[Posted 11:44 AM by Emily Ghods]
Yesterday, I had the pleasure of joining The New Criterion’s James Panero and Roger Kimball for a luncheon sponsored by the Center for the American University under the Manhattan Institute. Held at the Harvard Club, the purpose of the luncheon was to discuss ways in which intellectually monochromatic college campuses can achieve intellectual color. The luncheon featured Brown University’s Professor of Political Science, John Tomasi, who has spear-headed an effort at Brown to achieve what he calls the specter of intellectual pluralism. (Professor Tomasi wryly noted that coming from Brown, I can’t help but beginning by quoting Marx—with these asides, he won his conservative audience instantly).
The Manhattan Institute—through its new VERITAS fund—is establishing a way to support professors who seek to establish intellectual centers of traditional political, philosophical, and economic thought on their campuses. For instance, at Princeton University, McCormick Professor of Jurisprudence Robert George directs the James Madison Program in American Ideals and Institutions, and at Brown, Professor Tomasi runs the Political Theory Project—these centers not only organize speakers and debates on campus, but are able to hire highly qualified post-doctorate professors to teach small seminars grounded in Western thought or American civics. Professor Tomasi stressed that permanent intellectual change on college campuses is achieved only through the curriculum, which he calls the pulse of a college campus.
Professor Tomasi gives four examples of such courses: Conservative Thought in America, Principles of Classical Liberalism, Liberty, and the Philosophical Basis for the American Founding. He then went on to express his satisfaction that though there are a scarcity of courses, there is a high demand for such courses among undergraduates. His Project’s 18-person seminars are filled to the brim, and often there are waiting lists of students eager to be admitted to these seminars.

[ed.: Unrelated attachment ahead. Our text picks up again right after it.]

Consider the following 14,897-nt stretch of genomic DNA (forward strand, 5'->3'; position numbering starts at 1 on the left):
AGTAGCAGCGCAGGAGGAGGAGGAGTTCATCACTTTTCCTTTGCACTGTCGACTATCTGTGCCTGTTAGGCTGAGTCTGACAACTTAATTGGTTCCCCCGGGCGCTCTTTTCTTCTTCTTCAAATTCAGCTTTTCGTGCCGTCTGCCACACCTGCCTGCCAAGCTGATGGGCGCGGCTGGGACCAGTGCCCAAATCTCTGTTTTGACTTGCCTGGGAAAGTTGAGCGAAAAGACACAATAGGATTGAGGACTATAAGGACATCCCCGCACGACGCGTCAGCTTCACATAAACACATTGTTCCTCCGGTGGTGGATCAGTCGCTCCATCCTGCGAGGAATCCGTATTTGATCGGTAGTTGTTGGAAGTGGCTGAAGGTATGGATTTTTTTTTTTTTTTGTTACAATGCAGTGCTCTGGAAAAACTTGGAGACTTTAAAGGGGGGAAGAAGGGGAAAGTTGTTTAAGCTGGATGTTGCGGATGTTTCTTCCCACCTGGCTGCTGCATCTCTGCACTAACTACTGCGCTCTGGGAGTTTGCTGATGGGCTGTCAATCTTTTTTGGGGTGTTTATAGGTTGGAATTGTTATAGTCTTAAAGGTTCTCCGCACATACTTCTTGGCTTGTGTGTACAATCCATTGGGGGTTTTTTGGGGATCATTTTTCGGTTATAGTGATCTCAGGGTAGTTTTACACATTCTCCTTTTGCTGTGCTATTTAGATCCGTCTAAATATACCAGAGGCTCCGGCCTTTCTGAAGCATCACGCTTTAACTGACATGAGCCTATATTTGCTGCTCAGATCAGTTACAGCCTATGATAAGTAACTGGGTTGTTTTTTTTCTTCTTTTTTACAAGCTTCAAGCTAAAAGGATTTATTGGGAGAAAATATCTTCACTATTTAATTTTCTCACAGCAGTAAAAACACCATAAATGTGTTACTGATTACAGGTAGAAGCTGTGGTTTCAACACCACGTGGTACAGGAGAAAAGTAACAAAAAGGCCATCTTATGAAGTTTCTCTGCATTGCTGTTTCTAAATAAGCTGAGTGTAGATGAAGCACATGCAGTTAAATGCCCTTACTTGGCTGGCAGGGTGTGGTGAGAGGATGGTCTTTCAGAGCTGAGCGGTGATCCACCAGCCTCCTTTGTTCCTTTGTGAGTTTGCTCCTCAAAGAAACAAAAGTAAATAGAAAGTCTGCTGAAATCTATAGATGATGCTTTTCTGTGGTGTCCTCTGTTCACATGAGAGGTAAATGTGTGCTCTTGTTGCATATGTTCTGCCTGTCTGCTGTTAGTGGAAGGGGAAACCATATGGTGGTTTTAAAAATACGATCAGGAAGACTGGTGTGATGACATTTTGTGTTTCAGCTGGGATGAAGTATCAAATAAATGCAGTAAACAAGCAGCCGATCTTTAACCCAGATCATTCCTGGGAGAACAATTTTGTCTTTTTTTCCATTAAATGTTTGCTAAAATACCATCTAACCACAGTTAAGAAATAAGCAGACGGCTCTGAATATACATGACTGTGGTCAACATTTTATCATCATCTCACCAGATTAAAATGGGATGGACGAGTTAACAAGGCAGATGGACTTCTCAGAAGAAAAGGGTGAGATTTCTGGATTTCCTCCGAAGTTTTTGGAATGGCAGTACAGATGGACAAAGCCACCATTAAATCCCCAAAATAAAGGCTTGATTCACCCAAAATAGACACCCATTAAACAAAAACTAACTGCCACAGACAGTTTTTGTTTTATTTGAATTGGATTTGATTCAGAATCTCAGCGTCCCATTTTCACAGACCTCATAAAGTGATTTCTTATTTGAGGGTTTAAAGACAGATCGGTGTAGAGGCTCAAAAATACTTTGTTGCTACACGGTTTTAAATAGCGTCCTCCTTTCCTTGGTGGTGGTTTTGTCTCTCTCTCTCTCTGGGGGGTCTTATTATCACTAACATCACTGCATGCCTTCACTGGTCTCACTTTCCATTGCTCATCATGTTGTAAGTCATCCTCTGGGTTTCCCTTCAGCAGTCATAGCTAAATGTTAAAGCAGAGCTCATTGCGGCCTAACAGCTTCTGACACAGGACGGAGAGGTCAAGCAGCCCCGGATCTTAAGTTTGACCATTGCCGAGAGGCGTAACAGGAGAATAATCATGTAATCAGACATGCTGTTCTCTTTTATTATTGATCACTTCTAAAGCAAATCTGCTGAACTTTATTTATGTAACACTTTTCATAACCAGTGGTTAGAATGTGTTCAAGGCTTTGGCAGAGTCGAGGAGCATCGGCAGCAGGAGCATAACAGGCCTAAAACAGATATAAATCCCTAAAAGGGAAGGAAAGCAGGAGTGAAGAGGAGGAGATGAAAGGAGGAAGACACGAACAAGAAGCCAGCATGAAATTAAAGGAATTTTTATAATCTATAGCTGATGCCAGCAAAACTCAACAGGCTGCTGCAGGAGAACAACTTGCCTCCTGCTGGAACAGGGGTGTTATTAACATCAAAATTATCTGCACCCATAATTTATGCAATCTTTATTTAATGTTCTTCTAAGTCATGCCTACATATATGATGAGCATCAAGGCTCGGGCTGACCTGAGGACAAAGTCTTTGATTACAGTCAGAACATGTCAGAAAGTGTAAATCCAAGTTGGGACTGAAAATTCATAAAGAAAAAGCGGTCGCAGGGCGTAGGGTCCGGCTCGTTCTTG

In a time when universities are becoming more like corporations in various ways, Professor Tomasi is using a market driven curriculum to his advantage. At Brown, with its open curriculum (you don’t ’major’ at Brown), this means that students can pick whatever courses they like, and they like the courses offered by the Political Theory Project. Aside from its many problems, an open curriculum leaves the education that a student receives completely in the power of that student.
Professor Tomasi’s program wins through choice.
Since a Brown student chooses which courses he takes, he is also deciding which courses the college will teach: successful, over-booked courses (such as Tomasi’s own "Introduction to Political Thought") will continue on, while less successful courses will be cut from the curriculum for a variety of pragmatic reasons. This is good news for Professor Tomasi and the CAU, given the success of Professor Tomasi’s program.
Professor Tomasi explains his success in terms of eating soup: often, on a campus as fervently liberal as Brown, Professor Tomasi is forced to listen to and endure the most absurd drivel while he quietly and passively looks down at his bowl and eats his soup. He is not a bomb thrower. After his talk, he explained to me the driving force behind his Zen-like approach: We just want to win—-we just want to win. He understands that to affect change from within, especially at Brown, patience and harmony are the only paths to victory. Contention and controversy would simply detach him and his program from the faculty and administration. For this reason, the post-docs and speakers that he brings to Brown express opinions that run the gamut of intellectual thought. His program hosts ’debates’ rather than monolectures on conservative principles. His courses on political and economic thought teach Marx but also teach Hayek. Some Hayek is better than no Hayek at all, and therein lies the success of Tomasi’s PTP.